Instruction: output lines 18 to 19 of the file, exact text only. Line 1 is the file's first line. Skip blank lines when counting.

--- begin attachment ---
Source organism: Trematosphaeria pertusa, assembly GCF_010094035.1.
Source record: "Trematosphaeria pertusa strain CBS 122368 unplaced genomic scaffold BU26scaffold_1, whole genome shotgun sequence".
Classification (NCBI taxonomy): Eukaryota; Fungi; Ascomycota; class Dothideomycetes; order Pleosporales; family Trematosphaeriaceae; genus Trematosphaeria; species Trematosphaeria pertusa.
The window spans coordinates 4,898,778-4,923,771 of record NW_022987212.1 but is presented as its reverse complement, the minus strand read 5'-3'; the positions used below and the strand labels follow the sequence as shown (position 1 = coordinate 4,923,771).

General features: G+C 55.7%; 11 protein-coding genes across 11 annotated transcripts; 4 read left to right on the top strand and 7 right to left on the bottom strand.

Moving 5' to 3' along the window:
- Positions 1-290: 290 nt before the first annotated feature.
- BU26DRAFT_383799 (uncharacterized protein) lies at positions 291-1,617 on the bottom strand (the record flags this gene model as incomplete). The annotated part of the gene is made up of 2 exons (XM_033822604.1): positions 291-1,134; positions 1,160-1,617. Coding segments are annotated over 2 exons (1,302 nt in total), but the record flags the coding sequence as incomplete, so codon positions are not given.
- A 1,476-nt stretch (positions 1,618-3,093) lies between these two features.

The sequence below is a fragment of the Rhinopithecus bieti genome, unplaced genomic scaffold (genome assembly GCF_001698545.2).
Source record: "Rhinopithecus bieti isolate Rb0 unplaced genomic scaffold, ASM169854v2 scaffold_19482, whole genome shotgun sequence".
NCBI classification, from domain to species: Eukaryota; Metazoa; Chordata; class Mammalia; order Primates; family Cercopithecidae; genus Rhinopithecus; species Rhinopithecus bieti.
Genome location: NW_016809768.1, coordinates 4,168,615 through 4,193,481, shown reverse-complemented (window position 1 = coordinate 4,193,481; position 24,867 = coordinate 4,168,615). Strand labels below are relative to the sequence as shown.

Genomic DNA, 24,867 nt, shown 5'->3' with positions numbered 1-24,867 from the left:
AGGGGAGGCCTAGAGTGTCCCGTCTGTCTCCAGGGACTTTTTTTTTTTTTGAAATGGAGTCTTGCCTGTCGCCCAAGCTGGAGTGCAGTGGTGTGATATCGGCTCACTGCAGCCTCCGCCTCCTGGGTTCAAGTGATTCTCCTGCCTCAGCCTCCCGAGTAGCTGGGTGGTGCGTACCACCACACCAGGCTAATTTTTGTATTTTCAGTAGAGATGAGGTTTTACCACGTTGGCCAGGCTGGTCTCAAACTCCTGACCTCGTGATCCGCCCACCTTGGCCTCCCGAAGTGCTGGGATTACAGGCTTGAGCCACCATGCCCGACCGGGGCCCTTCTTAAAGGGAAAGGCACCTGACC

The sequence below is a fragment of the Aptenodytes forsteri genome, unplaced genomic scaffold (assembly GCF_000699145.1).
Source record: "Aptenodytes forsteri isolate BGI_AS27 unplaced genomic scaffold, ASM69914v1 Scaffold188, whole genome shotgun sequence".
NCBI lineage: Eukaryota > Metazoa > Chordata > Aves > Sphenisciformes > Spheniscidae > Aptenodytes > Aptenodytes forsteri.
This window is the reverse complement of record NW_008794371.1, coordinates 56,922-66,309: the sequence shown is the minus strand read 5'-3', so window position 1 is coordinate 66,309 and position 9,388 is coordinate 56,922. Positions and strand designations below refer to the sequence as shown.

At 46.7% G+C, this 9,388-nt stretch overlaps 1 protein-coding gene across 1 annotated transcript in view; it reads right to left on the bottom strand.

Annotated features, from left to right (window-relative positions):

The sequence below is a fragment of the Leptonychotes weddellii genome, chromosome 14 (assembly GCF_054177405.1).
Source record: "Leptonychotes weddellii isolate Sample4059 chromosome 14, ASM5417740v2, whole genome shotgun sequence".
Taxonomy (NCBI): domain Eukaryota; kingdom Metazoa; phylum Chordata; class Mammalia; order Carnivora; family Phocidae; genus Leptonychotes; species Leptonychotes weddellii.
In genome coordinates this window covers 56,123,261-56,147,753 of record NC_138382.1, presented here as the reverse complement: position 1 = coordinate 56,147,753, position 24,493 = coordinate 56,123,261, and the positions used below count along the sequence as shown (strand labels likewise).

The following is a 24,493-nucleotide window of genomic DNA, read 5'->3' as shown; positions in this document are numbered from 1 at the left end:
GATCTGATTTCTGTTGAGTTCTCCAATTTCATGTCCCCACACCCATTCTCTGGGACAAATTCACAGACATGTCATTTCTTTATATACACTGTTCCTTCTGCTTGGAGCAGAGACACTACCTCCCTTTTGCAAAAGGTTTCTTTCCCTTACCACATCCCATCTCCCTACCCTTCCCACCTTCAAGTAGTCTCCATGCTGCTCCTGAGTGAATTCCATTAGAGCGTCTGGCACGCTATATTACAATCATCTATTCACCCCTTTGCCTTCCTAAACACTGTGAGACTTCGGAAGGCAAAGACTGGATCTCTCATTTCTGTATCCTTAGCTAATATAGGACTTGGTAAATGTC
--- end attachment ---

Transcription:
NCBI lineage: Eukaryota > Metazoa > Chordata > Aves > Sphenisciformes > Spheniscidae > Aptenodytes > Aptenodytes forsteri.
This window is the reverse complement of record NW_008794371.1, coordinates 56,922-66,309: the sequence shown is the minus strand read 5'-3', so window position 1 is coordinate 66,309 and position 9,388 is coordinate 56,922. Positions and strand designations below refer to the sequence as shown.